2016 Midseason Report: QB Productivity and Analysis
The 2016 NFL Regular Season is now halfway over, and every team in the league has played at least eight games. While the NFL has seen its ratings drop and the amount of penalization by the officials rise, the quality of football being played has not necessarily dropped with the ratings. We have seen plenty of good football, and that’s evidenced by the fact that 24 of the 32 teams have a 0.444 record or better, meaning that most of the teams are floating around that 0.500 record rather than several teams way above 0.500 and several way below (there are only three teams with two wins or less).
With that said, we have also a seen a lot of good quarterback play. In March, I presented my new metric, the NFL Quarterback Productivity Rating (QPR), taking the best aspects of the NFL Passer Rating and ESPN’s QB Rating (you can read all about the QPR here). I’ve worked on a few things since March with the QPR, including creating a model that projects win percentage for a quarterback given their average QPR, using the qualifying starting quarterbacks from 2013 through 2015, but that is something we will talk about later. With the season halfway in the bag, it is time for a Midseason Report.
First, I would like to show the QB Productivity Ratings for the 2016 Season thus far. The quarterbacks included are only the quarterbacks that have started at least four games in a row or five games total. They are sorted in descending order by their QPRs (Note: for the quarterbacks shown, the “2016 Productivity” is the same is the “Qualifying QPR”).
First and foremost, we can see that the average QPR of the qualifying starters is a 33.91, which is slightly higher than the 31.29 average of 2015. The standard deviation of these QPRs is 12.97, which is also slightly higher than 2015’s 11.32, meaning that the quarterbacks’ averages are a little more spread out from that average of 31.29, which is evident by Tom Brady and Drew Brees, who are two standard deviations above that average.
Now, looking at the average standard deviation for each quarterback, meaning how consistent each quarterback is performing with respect to their own individual averages, the value is a 21.07, which is slightly lower than the 22.97 from 2015, meaning that the quarterbacks have actually been more consistent week-to-week this season than last year.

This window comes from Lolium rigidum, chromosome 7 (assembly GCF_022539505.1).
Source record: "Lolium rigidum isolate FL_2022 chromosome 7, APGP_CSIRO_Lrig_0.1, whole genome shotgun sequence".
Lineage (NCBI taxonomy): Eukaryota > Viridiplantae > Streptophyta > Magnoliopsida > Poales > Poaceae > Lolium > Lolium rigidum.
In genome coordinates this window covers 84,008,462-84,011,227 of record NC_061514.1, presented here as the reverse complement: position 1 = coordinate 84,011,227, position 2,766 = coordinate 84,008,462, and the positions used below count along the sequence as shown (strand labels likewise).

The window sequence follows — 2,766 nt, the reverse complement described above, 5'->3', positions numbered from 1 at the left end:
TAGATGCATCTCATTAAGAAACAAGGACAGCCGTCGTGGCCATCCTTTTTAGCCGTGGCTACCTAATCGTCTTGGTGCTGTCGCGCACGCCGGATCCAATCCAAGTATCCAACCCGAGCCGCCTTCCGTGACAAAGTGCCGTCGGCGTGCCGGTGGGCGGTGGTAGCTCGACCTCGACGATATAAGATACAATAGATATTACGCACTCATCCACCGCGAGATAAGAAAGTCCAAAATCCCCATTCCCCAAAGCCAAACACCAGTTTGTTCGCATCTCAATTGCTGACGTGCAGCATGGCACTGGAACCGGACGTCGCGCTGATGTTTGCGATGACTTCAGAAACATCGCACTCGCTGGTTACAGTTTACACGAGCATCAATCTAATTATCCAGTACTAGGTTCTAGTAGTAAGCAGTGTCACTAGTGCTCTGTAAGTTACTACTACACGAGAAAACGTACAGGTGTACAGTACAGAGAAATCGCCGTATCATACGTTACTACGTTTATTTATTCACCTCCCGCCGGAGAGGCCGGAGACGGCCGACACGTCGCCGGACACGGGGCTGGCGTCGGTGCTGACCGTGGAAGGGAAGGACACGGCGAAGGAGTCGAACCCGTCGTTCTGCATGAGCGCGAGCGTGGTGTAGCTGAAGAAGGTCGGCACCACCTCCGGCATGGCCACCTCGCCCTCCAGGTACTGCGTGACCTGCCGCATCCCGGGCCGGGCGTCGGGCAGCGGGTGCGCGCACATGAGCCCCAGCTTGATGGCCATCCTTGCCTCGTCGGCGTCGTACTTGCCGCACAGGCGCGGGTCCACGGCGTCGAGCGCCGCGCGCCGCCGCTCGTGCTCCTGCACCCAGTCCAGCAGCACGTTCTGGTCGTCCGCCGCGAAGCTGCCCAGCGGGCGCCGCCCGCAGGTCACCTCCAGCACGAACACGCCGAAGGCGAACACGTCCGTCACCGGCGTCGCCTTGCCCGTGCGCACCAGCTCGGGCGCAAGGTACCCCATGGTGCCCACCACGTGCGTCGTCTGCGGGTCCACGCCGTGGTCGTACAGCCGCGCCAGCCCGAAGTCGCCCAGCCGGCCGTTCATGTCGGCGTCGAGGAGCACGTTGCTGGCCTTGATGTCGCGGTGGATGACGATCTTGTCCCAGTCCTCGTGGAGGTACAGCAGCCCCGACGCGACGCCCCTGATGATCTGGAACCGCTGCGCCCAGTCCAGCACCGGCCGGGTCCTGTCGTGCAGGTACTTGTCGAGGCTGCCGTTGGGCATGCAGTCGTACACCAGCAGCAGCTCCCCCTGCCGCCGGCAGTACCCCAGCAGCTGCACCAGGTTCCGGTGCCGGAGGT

We will save any actual statistical tests of the data for the end of the season, but at first glance, it appears that quarterback play is improved, as the average starting QPR is higher, and the play is also more consistent.
Plotting It Out
We can plot where all the quarterbacks stand with respect to each other, based on their standard deviations (x-axis) and their average productivity ratings (y-axis). Those above the red x-axis are above average in productivity and those below are below average. Those to the left of the green y-axis are more consistent than the average QB this season, and those to the right are less consistent than the average.
Those in Quadrant I are those performing above average but not as consistently around their average. Those in Quadrant II are performing above average but are more consistently around their average performance. Quadrant III shows quarterbacks that are consistently performing around their average, which is below the league's average, and Quadrant IV shows quarterbacks inconsistently performing around their mean that is below the league average.
The most obvious and insane thing about this all is that Tom Brady is out on his own in the Nowhere Land. He has clearly been the most productive quarterback, with his average QPR of 70.52 through four games, but he is also the most consistent quarterback. Typically, we see the top quarterbacks ending up more to the right because they have some really productive games and some less-productive games which will average out to somewhere near the 50s (like Aaron Rodgers and Ben Roethlisberger this year), but not Brady, who is on pace to have a more productive season than Peyton Manning had in 2013 (69.44 average) while being two times more consistent.
Sophomore Slumps? Not really.
On the other hand, and unsurprisingly, second-year passers Marcus Mariota, Jameis Winston and Trevor Siemian are all on the more inconsistent side, which makes sense for young quarterbacks. Mariota was the most inconsistent quarterback last year, but we’ve seen him approach his average more consistently this year. Winston has been the opposite, becoming much more inconsistent in his second year, where he was very consistent his rookie year. He has had a top five performance in three weeks this season, while having a bottom five performance twice, which makes sense why he has averaged out to just above the league mean. Overall, the first and second overall picks of 2015 are playing well, and Siemian is not playing too poorly for a first-time starter.
Photo Credit: Donn Jones, AP